What’s the story behind your second album.
GANDALF 2 was an answer to the call from so many fans around the world for more vintage Gandalf tracks. It consists of three tracks that I recorded as a soloist in the early seventies at Brooks Arthur’s new 914 studios in Blauvelt, NY. Also some early basement tapes, a demo of Golden Earrings with an extended trippy solo, some live cuts, and a few Barracuda records that I did with Garry and Alan in 1968 while we waited for the Gandalf release. It has been quite successful and I thank all the folks who continue to support this music. I was especially gratified when Sundazed released it on a special “smokey topaz” colored 12” vinyl LP.
The Barracuda is another band you were involved with and you released two singles.
As I became more frustrated with the Gandalf delay, I got a call. Alan Gordon and Garry Bonner were bursting with ideas and I guess they wanted to create yet another outlet for some of the songs that they were churning out. They asked me to do this single with a studio group that would be called the Barracuda. I liked the song, “The Dance at St. Francis,” and welcomed the diversion. They brought in LeRoy Glover to arrange the session and he put together a mini wall-of-sound that really rocked. It was released in a picture sleeve with a cartoon of four fellows hanging out in front of a church — I suppose that was supposed to be the Barracuda. It did chart briefly and I believe that if they didn’t break the rhythm to a 3/4 in the bridge, it would have been a huge hit. We put together a smaller group for the second single, me on guitars, Davey Bauer on drums, Russ Sevakis on Bass and a lot of vocals. They arranged it with a razor blade and it ended up being a pretty weird record, “Julie (the Song I Sing Is You).”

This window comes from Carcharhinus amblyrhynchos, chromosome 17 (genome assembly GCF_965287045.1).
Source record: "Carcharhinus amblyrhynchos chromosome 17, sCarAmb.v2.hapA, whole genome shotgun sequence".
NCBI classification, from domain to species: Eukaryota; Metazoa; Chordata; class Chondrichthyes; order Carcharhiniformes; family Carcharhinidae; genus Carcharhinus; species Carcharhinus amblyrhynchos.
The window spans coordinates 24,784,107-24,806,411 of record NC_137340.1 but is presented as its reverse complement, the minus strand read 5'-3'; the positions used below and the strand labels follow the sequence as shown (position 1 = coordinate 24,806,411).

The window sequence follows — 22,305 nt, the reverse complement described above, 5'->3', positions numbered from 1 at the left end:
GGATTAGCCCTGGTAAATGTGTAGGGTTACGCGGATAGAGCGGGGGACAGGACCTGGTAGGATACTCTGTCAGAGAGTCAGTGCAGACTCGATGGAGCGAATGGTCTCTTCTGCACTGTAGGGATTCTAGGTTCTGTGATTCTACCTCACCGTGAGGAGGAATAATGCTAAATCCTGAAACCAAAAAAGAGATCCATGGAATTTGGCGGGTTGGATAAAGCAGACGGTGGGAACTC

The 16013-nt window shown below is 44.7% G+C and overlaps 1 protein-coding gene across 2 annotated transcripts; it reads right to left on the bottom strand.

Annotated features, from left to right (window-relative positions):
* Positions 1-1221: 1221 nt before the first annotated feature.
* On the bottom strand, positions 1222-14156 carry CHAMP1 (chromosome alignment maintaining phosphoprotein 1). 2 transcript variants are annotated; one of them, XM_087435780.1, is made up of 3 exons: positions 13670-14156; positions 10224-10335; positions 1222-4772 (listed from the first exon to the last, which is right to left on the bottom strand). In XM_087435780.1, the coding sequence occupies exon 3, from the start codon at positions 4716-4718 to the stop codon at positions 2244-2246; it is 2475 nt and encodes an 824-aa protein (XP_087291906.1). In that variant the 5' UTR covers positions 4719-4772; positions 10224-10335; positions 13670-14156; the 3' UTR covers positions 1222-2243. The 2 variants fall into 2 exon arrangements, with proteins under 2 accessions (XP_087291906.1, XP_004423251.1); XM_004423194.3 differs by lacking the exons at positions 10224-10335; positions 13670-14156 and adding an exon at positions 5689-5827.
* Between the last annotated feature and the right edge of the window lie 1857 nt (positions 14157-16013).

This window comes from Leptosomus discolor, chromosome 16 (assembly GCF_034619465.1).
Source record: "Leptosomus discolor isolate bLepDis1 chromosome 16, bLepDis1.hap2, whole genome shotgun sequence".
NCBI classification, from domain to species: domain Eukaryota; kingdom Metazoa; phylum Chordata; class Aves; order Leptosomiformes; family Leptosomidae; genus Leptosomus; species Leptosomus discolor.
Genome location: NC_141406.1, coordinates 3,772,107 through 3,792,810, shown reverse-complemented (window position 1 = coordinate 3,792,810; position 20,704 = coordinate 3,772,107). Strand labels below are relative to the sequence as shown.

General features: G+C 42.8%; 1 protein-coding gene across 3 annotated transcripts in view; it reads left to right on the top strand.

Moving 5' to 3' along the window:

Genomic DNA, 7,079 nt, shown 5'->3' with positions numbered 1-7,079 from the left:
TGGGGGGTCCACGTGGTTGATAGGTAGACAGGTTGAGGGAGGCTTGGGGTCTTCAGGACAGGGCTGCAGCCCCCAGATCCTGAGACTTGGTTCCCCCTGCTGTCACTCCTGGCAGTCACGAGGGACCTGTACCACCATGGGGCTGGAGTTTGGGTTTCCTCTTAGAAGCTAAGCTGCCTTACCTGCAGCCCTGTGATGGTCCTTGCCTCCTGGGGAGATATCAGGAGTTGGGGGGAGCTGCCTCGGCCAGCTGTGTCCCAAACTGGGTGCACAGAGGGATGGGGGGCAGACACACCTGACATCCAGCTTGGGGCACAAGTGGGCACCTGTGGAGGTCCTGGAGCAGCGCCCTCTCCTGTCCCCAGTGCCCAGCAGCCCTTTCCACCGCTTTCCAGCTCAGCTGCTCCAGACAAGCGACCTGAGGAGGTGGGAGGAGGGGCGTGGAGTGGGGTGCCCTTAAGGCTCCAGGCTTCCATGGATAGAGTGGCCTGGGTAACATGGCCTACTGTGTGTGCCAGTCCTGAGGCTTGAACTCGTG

What happened next?
The Gandalf Drummer, Davey Bauer and I played a few gigs as Gandalf, but it just wasn’t the same. I went to California to play in a band that Davey had hooked up with and a talented songwriter named Chris Flinders, but there was a lot of drugs that got in the way of any progress. I took refuge housesitting for friends in the band Country Funk while they were on tour. I wrote a few songs there and then returned to New Jersey and settled down with the love of my life, Wenke Taule, working in the family restaurant business and playing in all sorts of cover bands for extra money. I did continue to write songs and record in my home studio and began to play solo gigs focusing on my original music. At the time I was influenced and inspired by a college pal, Jack McMahon, who had developed into a first rate songwriter. We still collaborate!